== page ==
Weak demand for commercial vehicles has finally led Tata Motors’ heavy & medium commercial vehicles plant here to go for a six-day block closure from December 25 to 31, the longest in the current year. This is also the fourth block closure the plant is seeing in 2012-13.
Telco Workers’ Union (TWU) sources said the company’s Lucknow plant, which produces MCVs & HCVs, particularly for buses, was “worse off” and was also seeing a block closure.
Weak demand for commercial vehicles has seen the Tata Motors’ plant here go for three block closures already in the current year.
While the first was a three-day ‘block closure’ between June 28 and 30 (for the first time since 2008-09 downturn), the second shutdown was taken from November 12 to 14, and the third between November 29 and December 1.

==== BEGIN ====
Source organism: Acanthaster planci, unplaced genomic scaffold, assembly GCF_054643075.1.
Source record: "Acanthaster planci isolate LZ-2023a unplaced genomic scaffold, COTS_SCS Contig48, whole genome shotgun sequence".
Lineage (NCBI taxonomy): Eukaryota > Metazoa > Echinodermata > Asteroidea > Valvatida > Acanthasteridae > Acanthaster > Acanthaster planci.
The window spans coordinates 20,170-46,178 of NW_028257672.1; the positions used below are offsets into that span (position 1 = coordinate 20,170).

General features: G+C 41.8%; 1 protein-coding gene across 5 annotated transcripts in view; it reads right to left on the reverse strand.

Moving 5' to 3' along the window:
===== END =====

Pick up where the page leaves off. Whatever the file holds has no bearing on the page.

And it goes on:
Asked about the current block closure, a Tata Motors spokesperson said, “All I can say is that it is a six-day block closure, with Sunday (December 30), being a paid off-day”, adding the plant would reopen for production on January 1, 2013.
The slow offtake of commercial vehicles has also forced Tata Motors and subsidiary TML Drivelines, which produces axles and transmission systems for the auto major, to lay off around 5,000 temporary workers on their rolls.
TML Drivelines too is observing a six-day block closure at its works here.
Slackness in demand for MCVs and HCVs has also led the Tata Cummins plant here, which supplies engines to Tata Motors, go slow on production of engines, with intermittent plant shut-downs being taken.
“With Tata Motors having less volume (for December), we completed production (of engines) within first 15 days (of the month); we have thereafter been partially running our plant as we supply a few components to our Phaltan plant (near Pune). As Tata Motors is not working it becomes difficult and unnecessarily expensive for us to run the full plant, so a few of our areas are operational while others are closed,” said Tata Cummins plant manager Prakash S Satsangi, adding the plant would next have full production on December 28, which would again be followed by no-production dates